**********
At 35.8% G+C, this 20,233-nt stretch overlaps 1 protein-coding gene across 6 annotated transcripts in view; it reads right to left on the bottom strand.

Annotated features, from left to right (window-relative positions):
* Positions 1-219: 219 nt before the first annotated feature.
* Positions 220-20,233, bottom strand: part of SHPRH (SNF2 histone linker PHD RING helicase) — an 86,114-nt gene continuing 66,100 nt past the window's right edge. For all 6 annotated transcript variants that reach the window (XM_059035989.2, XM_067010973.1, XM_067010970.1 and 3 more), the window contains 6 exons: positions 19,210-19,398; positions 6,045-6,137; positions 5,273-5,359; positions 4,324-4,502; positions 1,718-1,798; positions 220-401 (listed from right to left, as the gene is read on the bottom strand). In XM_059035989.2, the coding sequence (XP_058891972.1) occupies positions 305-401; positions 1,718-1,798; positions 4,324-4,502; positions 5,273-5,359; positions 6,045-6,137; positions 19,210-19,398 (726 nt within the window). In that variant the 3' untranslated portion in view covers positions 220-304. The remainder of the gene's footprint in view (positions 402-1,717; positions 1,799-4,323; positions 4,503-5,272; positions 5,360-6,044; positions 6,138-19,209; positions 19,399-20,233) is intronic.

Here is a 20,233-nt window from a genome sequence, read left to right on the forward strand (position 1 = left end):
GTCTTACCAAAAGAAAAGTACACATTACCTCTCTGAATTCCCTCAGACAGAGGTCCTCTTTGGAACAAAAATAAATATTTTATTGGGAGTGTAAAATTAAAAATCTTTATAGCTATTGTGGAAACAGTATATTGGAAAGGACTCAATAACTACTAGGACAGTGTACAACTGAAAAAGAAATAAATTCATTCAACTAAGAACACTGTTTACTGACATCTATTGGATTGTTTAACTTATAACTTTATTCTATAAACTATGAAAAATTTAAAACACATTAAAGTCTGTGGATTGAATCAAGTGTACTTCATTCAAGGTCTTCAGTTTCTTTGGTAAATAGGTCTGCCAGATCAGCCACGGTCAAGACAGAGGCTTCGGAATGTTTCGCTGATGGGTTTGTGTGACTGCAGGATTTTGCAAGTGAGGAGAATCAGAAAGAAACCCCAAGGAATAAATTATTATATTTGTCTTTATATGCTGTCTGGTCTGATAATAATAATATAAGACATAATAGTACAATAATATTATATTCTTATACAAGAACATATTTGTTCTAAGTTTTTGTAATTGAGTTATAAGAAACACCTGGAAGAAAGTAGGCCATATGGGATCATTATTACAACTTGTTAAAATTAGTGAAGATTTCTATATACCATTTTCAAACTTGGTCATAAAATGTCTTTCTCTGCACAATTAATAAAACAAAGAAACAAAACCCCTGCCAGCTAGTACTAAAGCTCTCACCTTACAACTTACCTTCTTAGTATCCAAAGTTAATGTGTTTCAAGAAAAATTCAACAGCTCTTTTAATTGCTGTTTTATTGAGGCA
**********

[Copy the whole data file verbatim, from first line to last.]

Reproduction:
At 35.8% G+C, this 20,233-nt stretch overlaps 1 protein-coding gene across 6 annotated transcripts in view; it reads right to left on the bottom strand.

Annotated features, from left to right (window-relative positions):
* Positions 1-219: 219 nt before the first annotated feature.
* Positions 220-20,233, bottom strand: part of SHPRH (SNF2 histone linker PHD RING helicase) — an 86,114-nt gene continuing 66,100 nt past the window's right edge. For all 6 annotated transcript variants that reach the window (XM_059035989.2, XM_067010973.1, XM_067010970.1 and 3 more), the window contains 6 exons: positions 19,210-19,398; positions 6,045-6,137; positions 5,273-5,359; positions 4,324-4,502; positions 1,718-1,798; positions 220-401 (listed from right to left, as the gene is read on the bottom strand). In XM_059035989.2, the coding sequence (XP_058891972.1) occupies positions 305-401; positions 1,718-1,798; positions 4,324-4,502; positions 5,273-5,359; positions 6,045-6,137; positions 19,210-19,398 (726 nt within the window). In that variant the 3' untranslated portion in view covers positions 220-304. The remainder of the gene's footprint in view (positions 402-1,717; positions 1,799-4,323; positions 4,503-5,272; positions 5,360-6,044; positions 6,138-19,209; positions 19,399-20,233) is intronic.

Here is a 20,233-nt window from a genome sequence, read left to right on the forward strand (position 1 = left end):
GTCTTACCAAAAGAAAAGTACACATTACCTCTCTGAATTCCCTCAGACAGAGGTCCTCTTTGGAACAAAAATAAATATTTTATTGGGAGTGTAAAATTAAAAATCTTTATAGCTATTGTGGAAACAGTATATTGGAAAGGACTCAATAACTACTAGGACAGTGTACAACTGAAAAAGAAATAAATTCATTCAACTAAGAACACTGTTTACTGACATCTATTGGATTGTTTAACTTATAACTTTATTCTATAAACTATGAAAAATTTAAAACACATTAAAGTCTGTGGATTGAATCAAGTGTACTTCATTCAAGGTCTTCAGTTTCTTTGGTAAATAGGTCTGCCAGATCAGCCACGGTCAAGACAGAGGCTTCGGAATGTTTCGCTGATGGGTTTGTGTGACTGCAGGATTTTGCAAGTGAGGAGAATCAGAAAGAAACCCCAAGGAATAAATTATTATATTTGTCTTTATATGCTGTCTGGTCTGATAATAATAATATAAGACATAATAGTACAATAATATTATATTCTTATACAAGAACATATTTGTTCTAAGTTTTTGTAATTGAGTTATAAGAAACACCTGGAAGAAAGTAGGCCATATGGGATCATTATTACAACTTGTTAAAATTAGTGAAGATTTCTATATACCATTTTCAAACTTGGTCATAAAATGTCTTTCTCTGCACAATTAATAAAACAAAGAAACAAAACCCCTGCCAGCTAGTACTAAAGCTCTCACCTTACAACTTACCTTCTTAGTATCCAAAGTTAATGTGTTTCAAGAAAAATTCAACAGCTCTTTTAATTGCTGTTTTATTGAGGCA